According to some of the latest research, the brain does in fact analyze orthographic patterns first (see Dehaene 2010)--letter strings,syllables, and morphemes, are analyzed in the brain's visual word form area--very quickly. Then, depending on the word and the experience of the reader,this information is spread to areas that convert the letters into speech sounds (to a lesser degree in expert readers) and meaning. So, it seems, that direct, systematic instruction in phonices, syllabication and morphemes- for reading, spelling and meaning, all seems in order.Unfortunately, even now in 2013, whole langague "lives on".Even though the phonics is taught, struggling readers are still encourage for example to "guess the word". Leveled readers are also the main type of text used in at least one program I am familiar with as the main type of text used by beginning (struggling) readers. Not too helpful, if the first goal is to get the children decoding well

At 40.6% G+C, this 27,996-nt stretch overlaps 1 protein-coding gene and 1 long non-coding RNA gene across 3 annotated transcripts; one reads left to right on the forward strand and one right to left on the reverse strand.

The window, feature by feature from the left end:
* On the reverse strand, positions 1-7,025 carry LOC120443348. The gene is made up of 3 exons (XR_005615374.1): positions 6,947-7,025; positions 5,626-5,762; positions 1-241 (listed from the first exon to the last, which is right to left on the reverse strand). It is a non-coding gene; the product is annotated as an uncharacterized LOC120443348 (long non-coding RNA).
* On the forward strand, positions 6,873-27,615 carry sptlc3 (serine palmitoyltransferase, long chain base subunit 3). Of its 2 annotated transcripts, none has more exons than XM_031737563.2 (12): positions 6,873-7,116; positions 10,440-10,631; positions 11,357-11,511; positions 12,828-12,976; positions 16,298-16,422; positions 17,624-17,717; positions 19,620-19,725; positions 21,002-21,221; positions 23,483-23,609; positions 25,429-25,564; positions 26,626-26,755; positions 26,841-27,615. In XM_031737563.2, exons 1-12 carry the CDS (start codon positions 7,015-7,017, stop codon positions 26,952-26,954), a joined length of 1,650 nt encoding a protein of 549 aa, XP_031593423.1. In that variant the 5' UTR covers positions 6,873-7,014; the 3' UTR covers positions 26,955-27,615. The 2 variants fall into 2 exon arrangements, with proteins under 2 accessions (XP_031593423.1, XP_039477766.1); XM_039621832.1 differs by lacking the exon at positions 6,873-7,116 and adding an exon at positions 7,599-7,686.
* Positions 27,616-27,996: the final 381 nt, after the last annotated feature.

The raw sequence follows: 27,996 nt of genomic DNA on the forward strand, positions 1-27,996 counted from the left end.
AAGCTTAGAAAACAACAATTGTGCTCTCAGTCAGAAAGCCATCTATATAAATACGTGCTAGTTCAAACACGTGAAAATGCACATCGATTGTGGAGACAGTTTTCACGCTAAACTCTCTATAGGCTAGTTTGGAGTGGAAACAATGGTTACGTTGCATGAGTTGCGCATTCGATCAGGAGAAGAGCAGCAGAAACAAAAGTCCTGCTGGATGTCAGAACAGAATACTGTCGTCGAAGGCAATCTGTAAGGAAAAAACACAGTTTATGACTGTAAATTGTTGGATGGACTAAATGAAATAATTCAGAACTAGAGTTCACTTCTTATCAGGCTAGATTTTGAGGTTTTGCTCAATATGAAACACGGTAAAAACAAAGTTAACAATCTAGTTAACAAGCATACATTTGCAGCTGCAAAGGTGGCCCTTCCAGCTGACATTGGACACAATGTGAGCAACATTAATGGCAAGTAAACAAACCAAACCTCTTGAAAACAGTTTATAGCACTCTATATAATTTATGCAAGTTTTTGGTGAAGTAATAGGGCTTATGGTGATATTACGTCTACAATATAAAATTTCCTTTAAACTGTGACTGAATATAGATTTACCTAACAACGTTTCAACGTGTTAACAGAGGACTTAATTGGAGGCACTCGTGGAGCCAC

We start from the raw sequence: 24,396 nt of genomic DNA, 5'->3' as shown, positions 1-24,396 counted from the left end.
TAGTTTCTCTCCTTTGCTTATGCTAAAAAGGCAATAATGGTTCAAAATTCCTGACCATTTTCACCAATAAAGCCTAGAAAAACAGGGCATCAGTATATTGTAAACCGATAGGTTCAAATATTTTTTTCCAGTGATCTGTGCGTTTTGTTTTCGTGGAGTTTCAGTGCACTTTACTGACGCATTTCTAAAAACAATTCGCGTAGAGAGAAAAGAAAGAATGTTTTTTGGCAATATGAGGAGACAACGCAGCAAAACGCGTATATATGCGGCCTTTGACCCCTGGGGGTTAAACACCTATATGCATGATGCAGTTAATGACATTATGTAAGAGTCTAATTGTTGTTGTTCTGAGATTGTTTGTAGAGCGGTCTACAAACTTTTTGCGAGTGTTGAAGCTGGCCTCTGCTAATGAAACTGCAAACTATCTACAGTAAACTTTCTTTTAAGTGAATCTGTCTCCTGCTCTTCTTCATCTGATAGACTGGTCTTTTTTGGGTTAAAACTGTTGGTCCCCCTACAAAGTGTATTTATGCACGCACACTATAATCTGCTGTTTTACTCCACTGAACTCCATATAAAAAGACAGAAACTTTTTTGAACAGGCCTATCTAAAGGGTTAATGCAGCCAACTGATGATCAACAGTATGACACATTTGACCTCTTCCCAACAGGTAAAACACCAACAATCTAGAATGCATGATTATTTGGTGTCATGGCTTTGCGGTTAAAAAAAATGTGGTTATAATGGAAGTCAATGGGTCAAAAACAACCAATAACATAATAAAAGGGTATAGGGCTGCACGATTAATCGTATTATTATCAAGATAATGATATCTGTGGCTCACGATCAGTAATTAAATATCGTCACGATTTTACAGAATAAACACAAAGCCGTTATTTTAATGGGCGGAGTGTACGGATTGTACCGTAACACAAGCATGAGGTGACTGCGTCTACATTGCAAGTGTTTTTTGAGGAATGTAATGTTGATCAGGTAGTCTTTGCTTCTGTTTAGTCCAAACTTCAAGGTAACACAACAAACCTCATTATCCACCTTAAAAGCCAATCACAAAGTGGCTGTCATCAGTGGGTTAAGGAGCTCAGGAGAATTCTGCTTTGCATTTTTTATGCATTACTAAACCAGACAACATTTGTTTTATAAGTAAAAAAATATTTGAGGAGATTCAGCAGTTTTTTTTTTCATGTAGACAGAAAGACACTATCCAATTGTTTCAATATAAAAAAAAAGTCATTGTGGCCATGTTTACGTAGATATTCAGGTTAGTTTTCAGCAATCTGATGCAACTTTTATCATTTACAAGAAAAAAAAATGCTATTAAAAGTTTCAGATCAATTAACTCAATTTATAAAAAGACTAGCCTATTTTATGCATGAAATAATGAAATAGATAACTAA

Hi Wendy,Thanks for your comment. As I wrote in my post, I agree with Moats' recommendations for policymakers. Clearly we need to invest in preservice and inservice teacher training, and ensure that students engage in broad and challenging curricula. The disconnection I felt while reading the recommendations have to do with the voice. The bulk of the report provides specific guidance about the five components of reading, complete with specific instructional examples and strategies. It's great information, and 'stuff' teachers need to understand in order to teach reading. The section that follows, "How the new whole-language programs fail students" also provides specific examples and instructional failings of specific programs. Again, the voice is teacher- and instruction - oriented. Again, ‘stuff’ teachers need to know. Then there’s a quick segue into the two conditions that impede progress and on to recommendations that are almost exclusively outside of a teacher’s realm of daily influence (teacher licensure, alternative certification programs, teacher testing). Given the teacher perspective and specifics provided in the bulk of the report, I was hoping for recommendations for teachers - information teachers could use to improve the quality of the instruction they provide. For example, what can a teacher who teaches in a Four Blocks school do? Is it possible for teachers modify what they’ve got (assuming a curricular change is not in the near future) in order to align their instruction with SBBR? What can teachers do to demand more ‘ready access to models of effective teaching’? That’s the sort of stuff I was hoping for at the end of the report. Maybe it’s because that’s what I see so frequently: teachers who sincerely want to do the right thing, but are stuck with a misaligned reading program, or really don’t know where to start in making a change. Again, thanks for the comment – I appreciate the opportunity to dialog about these important topics. And for anyone interested, here's the Teacher Quality report Wendy mentioned.